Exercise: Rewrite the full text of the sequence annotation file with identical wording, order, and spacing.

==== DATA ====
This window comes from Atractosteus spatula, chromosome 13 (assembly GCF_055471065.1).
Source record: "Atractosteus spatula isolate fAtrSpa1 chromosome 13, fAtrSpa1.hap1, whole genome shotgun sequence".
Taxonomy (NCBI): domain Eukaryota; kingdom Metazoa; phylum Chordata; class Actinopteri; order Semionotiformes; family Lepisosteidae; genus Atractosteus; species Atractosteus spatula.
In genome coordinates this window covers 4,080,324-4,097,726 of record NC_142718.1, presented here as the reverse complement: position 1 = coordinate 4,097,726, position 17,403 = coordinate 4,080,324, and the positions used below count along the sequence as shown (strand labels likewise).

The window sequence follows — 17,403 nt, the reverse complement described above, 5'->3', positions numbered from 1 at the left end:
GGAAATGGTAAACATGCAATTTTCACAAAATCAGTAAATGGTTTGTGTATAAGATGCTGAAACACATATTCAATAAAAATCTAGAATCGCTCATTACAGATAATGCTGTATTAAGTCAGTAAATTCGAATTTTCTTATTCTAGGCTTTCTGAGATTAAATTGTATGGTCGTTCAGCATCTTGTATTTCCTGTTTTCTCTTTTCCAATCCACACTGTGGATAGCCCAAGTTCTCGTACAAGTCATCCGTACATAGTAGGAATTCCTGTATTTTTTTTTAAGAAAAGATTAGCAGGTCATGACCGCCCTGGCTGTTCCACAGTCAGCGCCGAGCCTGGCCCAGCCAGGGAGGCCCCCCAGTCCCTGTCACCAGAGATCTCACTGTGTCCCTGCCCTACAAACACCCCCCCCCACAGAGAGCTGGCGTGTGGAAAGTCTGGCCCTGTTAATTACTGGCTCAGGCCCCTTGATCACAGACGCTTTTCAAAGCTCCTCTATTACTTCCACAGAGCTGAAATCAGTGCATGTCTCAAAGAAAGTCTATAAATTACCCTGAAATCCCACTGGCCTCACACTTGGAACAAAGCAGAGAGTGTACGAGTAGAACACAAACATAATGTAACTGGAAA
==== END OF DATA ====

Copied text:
This window comes from Atractosteus spatula, chromosome 13 (assembly GCF_055471065.1).
Source record: "Atractosteus spatula isolate fAtrSpa1 chromosome 13, fAtrSpa1.hap1, whole genome shotgun sequence".
Taxonomy (NCBI): domain Eukaryota; kingdom Metazoa; phylum Chordata; class Actinopteri; order Semionotiformes; family Lepisosteidae; genus Atractosteus; species Atractosteus spatula.
In genome coordinates this window covers 4,080,324-4,097,726 of record NC_142718.1, presented here as the reverse complement: position 1 = coordinate 4,097,726, position 17,403 = coordinate 4,080,324, and the positions used below count along the sequence as shown (strand labels likewise).

The window sequence follows — 17,403 nt, the reverse complement described above, 5'->3', positions numbered from 1 at the left end:
GGAAATGGTAAACATGCAATTTTCACAAAATCAGTAAATGGTTTGTGTATAAGATGCTGAAACACATATTCAATAAAAATCTAGAATCGCTCATTACAGATAATGCTGTATTAAGTCAGTAAATTCGAATTTTCTTATTCTAGGCTTTCTGAGATTAAATTGTATGGTCGTTCAGCATCTTGTATTTCCTGTTTTCTCTTTTCCAATCCACACTGTGGATAGCCCAAGTTCTCGTACAAGTCATCCGTACATAGTAGGAATTCCTGTATTTTTTTTTAAGAAAAGATTAGCAGGTCATGACCGCCCTGGCTGTTCCACAGTCAGCGCCGAGCCTGGCCCAGCCAGGGAGGCCCCCCAGTCCCTGTCACCAGAGATCTCACTGTGTCCCTGCCCTACAAACACCCCCCCCCACAGAGAGCTGGCGTGTGGAAAGTCTGGCCCTGTTAATTACTGGCTCAGGCCCCTTGATCACAGACGCTTTTCAAAGCTCCTCTATTACTTCCACAGAGCTGAAATCAGTGCATGTCTCAAAGAAAGTCTATAAATTACCCTGAAATCCCACTGGCCTCACACTTGGAACAAAGCAGAGAGTGTACGAGTAGAACACAAACATAATGTAACTGGAAA